When You Come Out of the Closet, You Don’t Want to Go Back into It

I’m Alex, and I’m a (deep breath) queer, non-binary, alcoholic/addict in long-term recovery (just to name a few labels). And I’m a Recovery Coach at Mountainside. My pronouns are she/they, and throughout my recovery, I’ve discovered new parts of who I truly am. The journey of our development as people really kicks into high gear once you find ways to maintain your sobriety. For many years, I grappled with various substances to cope with all sorts of feelings – many of which stemmed from being afraid to be myself. Luckily, my friends and family stuck with me and gave me the gift of an intervention. I knew I needed help, but I was simultaneously proud and ashamed and did not know how to ask for it. That fateful August afternoon, when several of my closest friends joined with my mother to express their deep concern for my welfare, was the beginning of my return to life. And myself.

After five weeks of treatment, I came back with a determined resolve – I made my recovery my biggest priority and knew I couldn’t go back to how things were. I opened up not just by sharing about my past but by being open to the possibility that I didn’t know everything. I began looking at other career paths I could take. I got rid of my mattress and purged my apartment several times to feel an environmental change. I chopped off my long mane of hair. While that may sound like a symbolic gesture, it was a revelation. I looked like me for the first time since I was 11.

That 11-year-old kid knew who they were. Growing up and wanting to “fit in” meant letting go of that core Alex. I recall my mother saying it was time to try longer hair – well-intentioned, but still a rejection of the expression of my true self. Even with long hair, society can be cruel if you don’t fit the binary mold. With my ponytail in full effect, I still could hear other kids say, “what is that? A boy or a girl?” or being told in a women’s restroom, “you don’t belong in here.” Long hair, full chest, can’t win. So you hide.

The illusion that drugs or alcohol make you feel better is potent; for the exorbitant price of your health and relationships, you too can temporarily forego feeling a certain way! The LGBTQIA+ community is rife with people who had to hide, so it’s no wonder that 20-40 percent of our community struggles with substance abuse (while the general population is roughly 9 percent).

Coming out as LGBTQIA+ can be scary while also feeling like pure liberation. The same can be said for coming out as sober. The moment I started to be honest with everyone around me, a weight lifted. Once you’re living your true self, with the mental clarity that only recovery brings, it is very hard to return to your previous state. I’m proud of who I am, and two of the biggest parts of me are my sobriety and my identity. Recovery doesn’t have to be an identity, just like being gay or queer or trans doesn’t have to be the one defining part of your identity. It is, however, a part of you that will flourish and find happiness when you let the light shine on it.

When you come out of the closet, you don’t want to go back into it, and I think there’s a very similar sensation to coming out as there is to being honest and forthright and being open about recovery.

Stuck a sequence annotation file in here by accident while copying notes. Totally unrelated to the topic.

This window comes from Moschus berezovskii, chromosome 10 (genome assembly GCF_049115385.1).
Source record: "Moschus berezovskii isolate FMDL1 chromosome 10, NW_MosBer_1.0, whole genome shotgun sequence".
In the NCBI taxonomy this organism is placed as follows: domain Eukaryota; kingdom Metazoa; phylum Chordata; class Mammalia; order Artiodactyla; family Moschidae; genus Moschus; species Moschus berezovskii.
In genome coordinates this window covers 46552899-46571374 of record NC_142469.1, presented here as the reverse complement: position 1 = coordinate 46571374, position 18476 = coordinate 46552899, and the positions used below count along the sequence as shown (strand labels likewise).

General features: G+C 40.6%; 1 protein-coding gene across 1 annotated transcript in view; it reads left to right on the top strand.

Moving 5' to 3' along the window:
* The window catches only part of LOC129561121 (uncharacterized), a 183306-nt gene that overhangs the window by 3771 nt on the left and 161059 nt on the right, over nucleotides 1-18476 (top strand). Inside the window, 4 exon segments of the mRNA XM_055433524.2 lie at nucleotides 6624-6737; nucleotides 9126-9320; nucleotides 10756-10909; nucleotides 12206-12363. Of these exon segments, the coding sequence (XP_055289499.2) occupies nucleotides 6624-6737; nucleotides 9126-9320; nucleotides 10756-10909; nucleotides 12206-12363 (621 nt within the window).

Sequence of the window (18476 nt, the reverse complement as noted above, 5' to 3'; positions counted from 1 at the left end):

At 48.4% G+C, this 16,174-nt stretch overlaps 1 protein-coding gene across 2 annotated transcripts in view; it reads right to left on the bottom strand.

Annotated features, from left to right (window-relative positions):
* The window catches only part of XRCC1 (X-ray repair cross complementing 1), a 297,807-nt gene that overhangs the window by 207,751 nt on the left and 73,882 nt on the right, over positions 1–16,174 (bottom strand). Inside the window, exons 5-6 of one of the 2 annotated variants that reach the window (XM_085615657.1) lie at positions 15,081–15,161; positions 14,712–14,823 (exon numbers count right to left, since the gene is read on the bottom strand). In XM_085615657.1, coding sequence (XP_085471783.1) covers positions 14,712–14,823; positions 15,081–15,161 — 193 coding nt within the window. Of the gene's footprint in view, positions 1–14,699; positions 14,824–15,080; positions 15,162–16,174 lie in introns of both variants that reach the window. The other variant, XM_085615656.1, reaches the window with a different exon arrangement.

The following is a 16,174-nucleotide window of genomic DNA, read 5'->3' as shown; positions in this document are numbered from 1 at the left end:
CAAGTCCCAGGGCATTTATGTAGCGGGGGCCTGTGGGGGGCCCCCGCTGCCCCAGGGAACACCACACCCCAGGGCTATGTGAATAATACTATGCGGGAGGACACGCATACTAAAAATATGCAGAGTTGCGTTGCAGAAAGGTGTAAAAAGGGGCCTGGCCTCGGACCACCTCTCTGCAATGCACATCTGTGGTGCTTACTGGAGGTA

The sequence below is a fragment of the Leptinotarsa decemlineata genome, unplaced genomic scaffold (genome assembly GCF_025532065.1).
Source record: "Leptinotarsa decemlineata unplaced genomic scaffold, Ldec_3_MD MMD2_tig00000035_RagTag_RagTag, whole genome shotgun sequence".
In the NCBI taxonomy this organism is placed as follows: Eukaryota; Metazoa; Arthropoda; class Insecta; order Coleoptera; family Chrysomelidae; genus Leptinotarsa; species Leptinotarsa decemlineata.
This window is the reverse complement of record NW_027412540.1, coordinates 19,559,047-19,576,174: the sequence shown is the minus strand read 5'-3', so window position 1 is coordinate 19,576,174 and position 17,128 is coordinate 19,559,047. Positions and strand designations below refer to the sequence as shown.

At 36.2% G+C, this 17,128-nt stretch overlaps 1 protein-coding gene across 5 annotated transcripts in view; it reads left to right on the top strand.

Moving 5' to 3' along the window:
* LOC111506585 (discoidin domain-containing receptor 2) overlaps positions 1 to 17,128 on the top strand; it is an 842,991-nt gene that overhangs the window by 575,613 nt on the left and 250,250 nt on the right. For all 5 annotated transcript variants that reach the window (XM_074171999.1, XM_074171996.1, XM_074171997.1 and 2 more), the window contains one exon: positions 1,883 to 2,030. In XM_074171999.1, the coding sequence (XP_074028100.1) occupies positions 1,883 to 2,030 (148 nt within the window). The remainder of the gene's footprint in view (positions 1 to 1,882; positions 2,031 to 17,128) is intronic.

I am very outspoken about my sobriety. I don’t have a problem talking to people about it. I feel empowered, and I want to tell people about it.

Being able to say, “I’m queer.” “I’m gay.” “I’m a lesbian.” “I’m trans.”  out loud is powerful. Being open about recovery is similar. You don’t necessarily have to tell everybody about your journey to sobriety, and also be confident in saying, “I don’t drink” or “I don’t use, and that’s great because I had a terrible time of it when I did!” When you hold those things back, it can be really toxic.

Embracing your authentic self is what recovery enables you to do. It allows you to explore who you really are and what your values are and start tapping into that. And that’s difficult because you will lose people in your life because of that, but then you find new people who align with those values and make you a happier person. That’s not to say that you now hate those people who are no longer in your life; it just means that the life you want doesn’t align with what they’re about. So, I think being in recovery and having the clarity that comes with sobriety and working on yourself and feeling better about yourself – that’s the best way to become authentic to yourself.

Recovery is hard. There’s no question. That being said, it is so, SO worth it, and you can do it.

Recovery looks different for everyone – rehab, AA, counseling. No matter what your path is, there are places you can turn to. There’s the Lesbian, Gay, Bisexual & Transgender Community Center, Mountainside, Callen-Lorde, and other organizations that are there to help.

I’ll take this moment to plug the Monday night LGBTQ group, which is free and not AA-based. It’s not based on any modality. It’s not SMART Recovery or Refuge Recovery – it’s not any of those things. It’s for those who just want to be able to talk and get support for being a queer person who is either already in their recovery or trying to get there.

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